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Kitchen Cabinet Styles

By: Corinna Underwood - Updated: 18 Mar 2013 | comments*Discuss
 
Kitchen Cabinet Styles Kitchen Cabinets

What style you select for your new kitchen cabinets depends much on what look and feel you want to create. Sometimes just matching the decor of the rest of your home is the main concern. This makes things easier. You just select a complimentary finish, stain and door style for your kitchen cabinets. Here are some of the finishes and effects you can choose from.

  • Special Veneers
    Veneers, or thin sheets of wood, are cut and glued to various surfaces of the cabinetry such as door panels, tops, sides, etc. for a distinctivelook or to dress the end-grain of a board. Because veneer is so thin and yet retainsthe figure and colour of the wood it is taken from, it can be cut and placed into variouspatterns for a beautiful effect as in this quartered cherry application.
  • Natural Wood
    Leaving the wood unfinished except for a light transparent topcoat forprotection.
  • Stain
    A catalyzed process stain is applied to the wood to add colour.
  • Stain & Glaze
    After staining, a contrasting glaze is applied to the wood and wiped off.The Glaze will adhere in the natural nooks and imperfections of the wood surface and between any mouldings to provide a contrast and complementary colour.
  • Paint
    High-grade enamel is applied to paint-grade wood in the desired colour. Grade wood is typically a very tight-grained wood like sycamore, birch or poplar that willtake paint well without any grain showing through.
  • Paint & Glaze
    As with the stain & glaze a contrasting glaze is applied and wiped off.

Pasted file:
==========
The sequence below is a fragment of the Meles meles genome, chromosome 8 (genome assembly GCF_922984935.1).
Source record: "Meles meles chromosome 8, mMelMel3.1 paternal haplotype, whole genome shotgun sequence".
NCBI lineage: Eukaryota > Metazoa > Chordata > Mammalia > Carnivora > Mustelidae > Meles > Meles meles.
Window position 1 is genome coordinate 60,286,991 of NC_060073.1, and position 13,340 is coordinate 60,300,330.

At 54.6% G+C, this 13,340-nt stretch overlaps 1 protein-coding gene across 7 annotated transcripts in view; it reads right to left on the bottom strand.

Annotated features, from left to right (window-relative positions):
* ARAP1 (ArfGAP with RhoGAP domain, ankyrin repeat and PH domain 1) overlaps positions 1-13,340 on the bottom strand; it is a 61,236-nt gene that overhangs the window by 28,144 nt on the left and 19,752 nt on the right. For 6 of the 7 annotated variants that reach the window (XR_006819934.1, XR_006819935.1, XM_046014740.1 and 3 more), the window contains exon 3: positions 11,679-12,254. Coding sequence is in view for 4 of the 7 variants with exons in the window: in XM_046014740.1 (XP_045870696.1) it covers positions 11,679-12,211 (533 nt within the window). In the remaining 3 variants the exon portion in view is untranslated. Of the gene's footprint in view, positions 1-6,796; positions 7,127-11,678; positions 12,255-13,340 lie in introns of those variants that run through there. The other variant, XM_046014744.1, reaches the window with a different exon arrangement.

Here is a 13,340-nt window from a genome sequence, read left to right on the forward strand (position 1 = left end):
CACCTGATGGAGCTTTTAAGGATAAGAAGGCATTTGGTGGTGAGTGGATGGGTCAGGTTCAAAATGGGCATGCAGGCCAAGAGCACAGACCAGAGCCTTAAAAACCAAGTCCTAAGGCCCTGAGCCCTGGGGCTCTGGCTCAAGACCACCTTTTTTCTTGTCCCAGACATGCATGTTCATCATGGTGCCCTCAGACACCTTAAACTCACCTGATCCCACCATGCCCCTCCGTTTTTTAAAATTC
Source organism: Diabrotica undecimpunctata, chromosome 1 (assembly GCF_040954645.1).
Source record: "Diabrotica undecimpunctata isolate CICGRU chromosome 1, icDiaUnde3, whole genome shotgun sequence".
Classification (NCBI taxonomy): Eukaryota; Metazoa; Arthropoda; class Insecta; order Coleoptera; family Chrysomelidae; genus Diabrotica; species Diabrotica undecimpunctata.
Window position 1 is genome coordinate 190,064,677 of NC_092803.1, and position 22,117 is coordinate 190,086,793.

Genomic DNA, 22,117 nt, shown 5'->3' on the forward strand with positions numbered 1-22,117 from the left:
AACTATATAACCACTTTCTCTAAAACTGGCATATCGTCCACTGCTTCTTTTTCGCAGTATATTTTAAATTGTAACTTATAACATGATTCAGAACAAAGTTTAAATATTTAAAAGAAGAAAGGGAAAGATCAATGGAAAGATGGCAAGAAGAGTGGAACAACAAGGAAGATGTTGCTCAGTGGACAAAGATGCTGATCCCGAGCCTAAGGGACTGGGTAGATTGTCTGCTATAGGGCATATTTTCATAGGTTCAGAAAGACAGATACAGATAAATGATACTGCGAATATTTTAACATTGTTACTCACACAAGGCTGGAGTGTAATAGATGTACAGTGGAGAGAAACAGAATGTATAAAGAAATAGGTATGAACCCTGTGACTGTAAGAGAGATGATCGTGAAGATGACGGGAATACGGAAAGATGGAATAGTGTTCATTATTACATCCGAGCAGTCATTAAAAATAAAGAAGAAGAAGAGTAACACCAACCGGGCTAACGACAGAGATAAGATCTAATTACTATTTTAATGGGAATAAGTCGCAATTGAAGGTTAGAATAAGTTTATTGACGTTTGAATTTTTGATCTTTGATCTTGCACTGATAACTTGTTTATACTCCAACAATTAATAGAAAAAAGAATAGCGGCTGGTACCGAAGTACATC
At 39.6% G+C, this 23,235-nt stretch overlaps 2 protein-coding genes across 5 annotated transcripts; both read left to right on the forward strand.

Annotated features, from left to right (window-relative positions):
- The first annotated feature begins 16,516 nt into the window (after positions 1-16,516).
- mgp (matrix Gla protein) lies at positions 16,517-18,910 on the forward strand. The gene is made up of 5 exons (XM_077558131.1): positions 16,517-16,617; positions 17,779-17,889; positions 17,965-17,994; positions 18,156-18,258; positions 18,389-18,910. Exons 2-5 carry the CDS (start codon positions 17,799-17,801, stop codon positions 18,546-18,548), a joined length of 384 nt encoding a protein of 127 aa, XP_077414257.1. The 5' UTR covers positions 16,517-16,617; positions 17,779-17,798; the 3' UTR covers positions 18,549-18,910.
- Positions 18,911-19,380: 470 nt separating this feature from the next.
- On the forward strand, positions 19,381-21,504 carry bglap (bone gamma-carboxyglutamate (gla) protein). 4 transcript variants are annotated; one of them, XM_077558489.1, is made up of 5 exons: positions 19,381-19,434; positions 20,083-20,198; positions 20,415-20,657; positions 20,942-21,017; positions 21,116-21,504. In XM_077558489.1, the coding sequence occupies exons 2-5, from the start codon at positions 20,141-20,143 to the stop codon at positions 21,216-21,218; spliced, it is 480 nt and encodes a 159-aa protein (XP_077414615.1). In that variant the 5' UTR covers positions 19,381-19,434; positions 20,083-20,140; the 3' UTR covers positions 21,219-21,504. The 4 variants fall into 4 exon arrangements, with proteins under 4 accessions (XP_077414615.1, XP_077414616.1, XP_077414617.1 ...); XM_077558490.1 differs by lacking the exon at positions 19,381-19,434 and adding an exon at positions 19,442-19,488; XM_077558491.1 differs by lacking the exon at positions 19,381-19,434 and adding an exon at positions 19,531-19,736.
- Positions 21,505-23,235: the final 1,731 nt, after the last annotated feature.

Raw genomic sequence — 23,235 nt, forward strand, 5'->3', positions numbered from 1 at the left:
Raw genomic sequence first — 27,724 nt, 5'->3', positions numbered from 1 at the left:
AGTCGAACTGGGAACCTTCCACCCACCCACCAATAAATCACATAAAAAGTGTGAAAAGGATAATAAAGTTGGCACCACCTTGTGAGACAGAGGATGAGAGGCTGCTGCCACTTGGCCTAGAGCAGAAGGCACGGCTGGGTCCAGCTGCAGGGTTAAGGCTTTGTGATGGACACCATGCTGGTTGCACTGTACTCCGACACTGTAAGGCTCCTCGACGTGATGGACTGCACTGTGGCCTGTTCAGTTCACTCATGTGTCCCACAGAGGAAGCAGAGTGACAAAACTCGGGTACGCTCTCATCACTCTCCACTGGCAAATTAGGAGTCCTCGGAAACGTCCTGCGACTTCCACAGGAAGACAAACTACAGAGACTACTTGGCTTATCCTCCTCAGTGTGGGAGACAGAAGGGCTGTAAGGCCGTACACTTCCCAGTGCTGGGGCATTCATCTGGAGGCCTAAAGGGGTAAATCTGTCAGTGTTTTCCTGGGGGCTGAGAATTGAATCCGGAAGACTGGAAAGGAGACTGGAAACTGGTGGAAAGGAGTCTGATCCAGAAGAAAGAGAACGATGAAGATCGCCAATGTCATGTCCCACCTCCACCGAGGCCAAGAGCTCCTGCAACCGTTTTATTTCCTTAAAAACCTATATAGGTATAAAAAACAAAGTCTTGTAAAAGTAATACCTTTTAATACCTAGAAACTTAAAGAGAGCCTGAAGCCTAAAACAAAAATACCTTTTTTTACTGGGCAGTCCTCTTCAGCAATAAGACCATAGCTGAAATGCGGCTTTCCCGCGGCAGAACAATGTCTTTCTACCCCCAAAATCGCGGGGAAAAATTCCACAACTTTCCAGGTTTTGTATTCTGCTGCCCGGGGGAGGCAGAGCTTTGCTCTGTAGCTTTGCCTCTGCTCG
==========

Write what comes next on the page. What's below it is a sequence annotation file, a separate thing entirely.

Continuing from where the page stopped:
• Rasping
    Rasping as the name implies is done with a rasp, a tool similar to a file with rough biting teeth on one surface. Rasping can be either light or hard. Light rasping gives a hand-tooled look, whereas heavy rasping leaves a rough scar across edge.
  • Wormholes
    Simulation of holes left by boring worms or larva. These can either be grouped in a random pattern or as select holes in random areas.
  • Round or Square Pegs
    Single round or square dowels placed in corners with endgrain showing to mimic antique joinery.
  • Fly Specs
    Spatter marks resembling fly specs.
  • Cow Tails
    Like fly specs except curved like a comma.
  • Chain Dents/Dings
    Small indentations simulating wear and tear over time.
  • Wear Corners
    Sanding through on corners to give worn effect.

Cabinet Refacing

An alternative to buying a whole new set of cabinets is to reface the ones currently in your kitchen to match the extra cabinets you buy for your expansion. Cabinet refacing is a procedure that adds either a thin wood or laminate veneer over the surfaces of your kitchen cabinets. This veneer can be made from the same material as your new cabinets, but of course doesn't cost nearly as much. Cabinet refacing achieves a look of uniformity for about a third of the cost of buying new cabinets. Although you'll know that your cabinets aren't exactly what they appear, anyone looking at them wouldn't suspect a thing.

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Latest Comments
  • Injy
    Re: Combining Colours
    I don't know how mix styles together ,or in other ways which styles go together
    18 November 2018
  • Mayi
    Re: Tips for a Perfect Paint Job
    I like some advice on how to paint my kitchen cabinets.
    23 January 2017
  • Mayi
    Re: Decorating Materials
    I have French prudential furniture and I painted my livingroom in two different color my furniture are beige , so one wall I painted in Jay…
    23 January 2017